Mumps – Symptoms, Risks, Treatment and Diagnoses.
There are many diseases and illnesses associated with kids and mumps is one of them. Mumps is an infectious disease that is caused by the presence of a virus. Salivary glands are mainly affected by it; however, other parts of the patient can also be affected by it. It is common among children but people of all age can get affected by mumps.
What is Mumps?
Mumps, caused by pamyxovirus is an infectious and contagious disease. It can spread through saliva just the same way as flu or cold which means that it can be easily caught from the affected person through sneezing and coughing. It can also be caused by touching objects that have been infected such as door knobs.
Most of the children these days are vaccinated for mumps and measles hence they don’t get affected by the viral disease. However, children who are not vaccinated can catch the disease.
Signs & Symptoms
Following are the common sign and symptoms associated with the disease mumps:
- Pain and swelling of the parotid glands. These are the main salivary glands of the human body. They are present below the ears and are responsible for making the saliva that drains into our mouth
- Swallowing and chewing may be sore
- You may have a dry mouth
- High temperature, tiredness, headache
- Mild abdominal pain
The parotid glands remain swelled for about 4-8 days. Although it is a mild illness, complications can however occur. And, this is why getting your kids vaccinated against the disease is very important.
In some cases, there might be no symptoms except for the minor ones. The immune system of the body makes antibodies that fight the virus and put an end to the infection and the illness. Mumps don’t occur again and again and will take place only once in the life as the immune system makes antibodies that are enough for a lifelong protection against the disease.
Possible Complications of Mumps
Mumps in young children are usually free from complications. However, in the case of adults, mumps can develop some complications. These complications include the following:
- The testicles in men suffering from mumps may be affected. There may be a swelling of one of the testicles and it can become painful and inflamed for about a week. The problem does not persist among children. However, children who get mumps after the age of 12 might have swollen testis. In some cases, both the testes may become affected and in rare cases may cause infertility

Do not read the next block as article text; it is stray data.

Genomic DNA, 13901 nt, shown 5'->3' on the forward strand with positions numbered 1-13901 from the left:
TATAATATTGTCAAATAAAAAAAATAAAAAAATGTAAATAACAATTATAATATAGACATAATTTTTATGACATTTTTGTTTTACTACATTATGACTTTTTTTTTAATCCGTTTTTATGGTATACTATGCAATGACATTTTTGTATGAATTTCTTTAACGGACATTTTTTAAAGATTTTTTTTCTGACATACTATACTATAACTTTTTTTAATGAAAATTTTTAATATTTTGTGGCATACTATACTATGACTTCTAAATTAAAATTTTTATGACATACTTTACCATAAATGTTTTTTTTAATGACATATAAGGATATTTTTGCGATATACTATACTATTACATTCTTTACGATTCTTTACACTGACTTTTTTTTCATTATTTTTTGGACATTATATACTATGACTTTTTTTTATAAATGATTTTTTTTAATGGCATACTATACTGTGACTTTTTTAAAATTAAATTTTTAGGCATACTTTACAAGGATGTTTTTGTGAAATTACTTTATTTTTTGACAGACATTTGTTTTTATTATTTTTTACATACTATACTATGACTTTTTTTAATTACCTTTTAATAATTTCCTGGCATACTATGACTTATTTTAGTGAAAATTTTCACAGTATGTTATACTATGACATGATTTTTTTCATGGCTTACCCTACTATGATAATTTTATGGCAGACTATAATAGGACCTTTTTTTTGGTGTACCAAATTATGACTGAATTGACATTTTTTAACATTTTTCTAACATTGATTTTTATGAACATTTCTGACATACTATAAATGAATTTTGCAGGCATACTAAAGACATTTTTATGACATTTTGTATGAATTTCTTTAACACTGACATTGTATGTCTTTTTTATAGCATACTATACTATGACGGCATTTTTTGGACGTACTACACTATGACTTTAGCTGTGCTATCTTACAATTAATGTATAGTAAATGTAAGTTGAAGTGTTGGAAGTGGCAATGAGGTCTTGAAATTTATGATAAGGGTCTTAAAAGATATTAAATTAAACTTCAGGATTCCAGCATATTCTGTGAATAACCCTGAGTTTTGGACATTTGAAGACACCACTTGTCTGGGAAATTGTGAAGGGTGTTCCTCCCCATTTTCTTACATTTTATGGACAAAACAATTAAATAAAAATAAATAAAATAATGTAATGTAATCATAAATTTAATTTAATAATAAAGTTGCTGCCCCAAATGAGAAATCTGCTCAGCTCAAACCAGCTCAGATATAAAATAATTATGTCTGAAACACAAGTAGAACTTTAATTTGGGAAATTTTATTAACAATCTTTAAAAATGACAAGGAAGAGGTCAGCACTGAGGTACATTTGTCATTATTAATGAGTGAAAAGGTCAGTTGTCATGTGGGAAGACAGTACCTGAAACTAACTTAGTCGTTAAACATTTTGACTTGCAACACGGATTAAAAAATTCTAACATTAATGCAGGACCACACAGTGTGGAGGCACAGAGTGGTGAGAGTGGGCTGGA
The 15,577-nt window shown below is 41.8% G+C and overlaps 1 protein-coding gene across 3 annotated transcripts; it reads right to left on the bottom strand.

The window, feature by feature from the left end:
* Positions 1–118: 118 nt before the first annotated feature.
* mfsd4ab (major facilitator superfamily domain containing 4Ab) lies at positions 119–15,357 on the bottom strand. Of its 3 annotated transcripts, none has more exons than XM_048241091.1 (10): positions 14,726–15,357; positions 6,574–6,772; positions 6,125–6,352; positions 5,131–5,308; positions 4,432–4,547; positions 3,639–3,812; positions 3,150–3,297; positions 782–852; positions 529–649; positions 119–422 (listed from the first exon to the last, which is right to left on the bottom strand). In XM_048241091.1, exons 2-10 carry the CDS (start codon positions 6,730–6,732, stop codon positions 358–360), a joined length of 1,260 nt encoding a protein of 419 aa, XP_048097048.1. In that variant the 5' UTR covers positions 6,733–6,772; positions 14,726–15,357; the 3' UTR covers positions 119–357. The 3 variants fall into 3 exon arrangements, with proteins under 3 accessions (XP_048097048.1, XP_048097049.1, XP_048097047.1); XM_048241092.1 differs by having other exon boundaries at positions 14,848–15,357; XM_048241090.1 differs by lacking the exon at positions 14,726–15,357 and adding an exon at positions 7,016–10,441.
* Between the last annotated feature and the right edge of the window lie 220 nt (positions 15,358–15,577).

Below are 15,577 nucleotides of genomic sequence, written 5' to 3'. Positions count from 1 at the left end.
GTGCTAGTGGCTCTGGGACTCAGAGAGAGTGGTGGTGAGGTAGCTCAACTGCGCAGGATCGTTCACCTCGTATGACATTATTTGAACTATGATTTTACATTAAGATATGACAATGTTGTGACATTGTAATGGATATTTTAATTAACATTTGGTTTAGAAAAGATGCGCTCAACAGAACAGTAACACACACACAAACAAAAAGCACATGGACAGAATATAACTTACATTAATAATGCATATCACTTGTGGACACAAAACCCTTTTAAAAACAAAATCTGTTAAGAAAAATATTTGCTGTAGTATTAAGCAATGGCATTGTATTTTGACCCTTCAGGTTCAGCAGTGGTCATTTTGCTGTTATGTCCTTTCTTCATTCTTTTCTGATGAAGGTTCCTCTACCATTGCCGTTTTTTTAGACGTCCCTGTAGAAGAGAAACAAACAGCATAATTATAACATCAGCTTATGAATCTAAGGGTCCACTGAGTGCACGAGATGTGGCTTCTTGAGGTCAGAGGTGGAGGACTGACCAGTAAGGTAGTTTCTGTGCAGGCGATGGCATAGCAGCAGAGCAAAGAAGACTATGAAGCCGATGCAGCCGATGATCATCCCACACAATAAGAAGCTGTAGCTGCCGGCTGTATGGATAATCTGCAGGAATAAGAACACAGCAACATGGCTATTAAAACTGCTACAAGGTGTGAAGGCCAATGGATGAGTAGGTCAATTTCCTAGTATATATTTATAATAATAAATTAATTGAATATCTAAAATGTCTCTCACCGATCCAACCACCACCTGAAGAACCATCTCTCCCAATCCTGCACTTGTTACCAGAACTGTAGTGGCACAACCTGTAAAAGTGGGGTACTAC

- Inflammation of the brain is another complication of mumps however it is also very uncommon. It can cause headache, drowsiness, stiff neck, being sick and an urge to stay out of light.
- Some people suffering from mumps may also experience some hearing loss. It, however, is not permanent and tends to become better with time. Mumps may cause permanent deafness in very rare cases
- Inflammation of the heart, pancreas and other organs may also occur as a result of mumps in rare cases
- If mumps develop during the first trimester of pregnancy, the risks of miscarriage largely increase. However, the defects and malformations are not transferred to the unborn baby.
Diagnosis of Mumps
Mumps are easy to identify from the symptoms that are associated with it. However, the cases of mumps are now confirmed using the MMR vaccine since it was introduced.
Treatment of Mumps
There is no specific medicine available for mumps yet. The disease and illness tends to improve in over a week and causes no long term problems. If the symptoms are mild, you don’t need to take any kind of medication or treatment for it. In case of pain and fever, you can take ibuprofen or paracetamol. The affected child should be given plenty to drink especially if they have associated fever. Water is the best drink for this condition as taking juices may make the parotid glands to make more saliva which will hurt. The pain in the parotid glands can be eased by holding a warm flannel against it.
Mumps are Contagious
Mumps are highly contagious and can be easily caught by anybody in contact with the affected person. It will take about 14-25 days to develop the symptoms associated with the disease. The people affected with mumps are infectious from about 6 days before and five days after the swelling of the parotid glands begin to take place.
Children who have been immunized for mumps usually don’t catch mumps. However, it is not 100% effective and hence care should be taken to keep children away from the affected individual. Adults can also catch the virus and hence they also need to take care of the infection and it contagiousness.
People who are suffering from mumps should stay off nursery, school, work and college and should also avoid going to other places that may be too full of people.
Mumps is an infectious and highly contagious viral disease. It can be easily caught from the saliva of the affected person. There are no serious complications associated with the disease except in extremely rare cases where inflammation of testes or other body organs may occur. It is more common among children than in adults. Immunization is now available against the disease, however, it may not be 100% effective and keeping away from the affected person is advised to make sure you don’t get the virus and become a victim of the disease too.
The symptoms of mumps include fever, headache, tiredness and mild pain in the abdomen. The symptoms tend to wither away on their own after the body starts forming antibodies. The antibodies are enough for the lifetime and hence you will not be affected by the virus again. It is not much common in developed countries since the vaccine was invented. The affected person should take a lot of rest and drink a lot of water to help recover quickly and avoid any complications.
© Teresa Boardman, Nanny Options.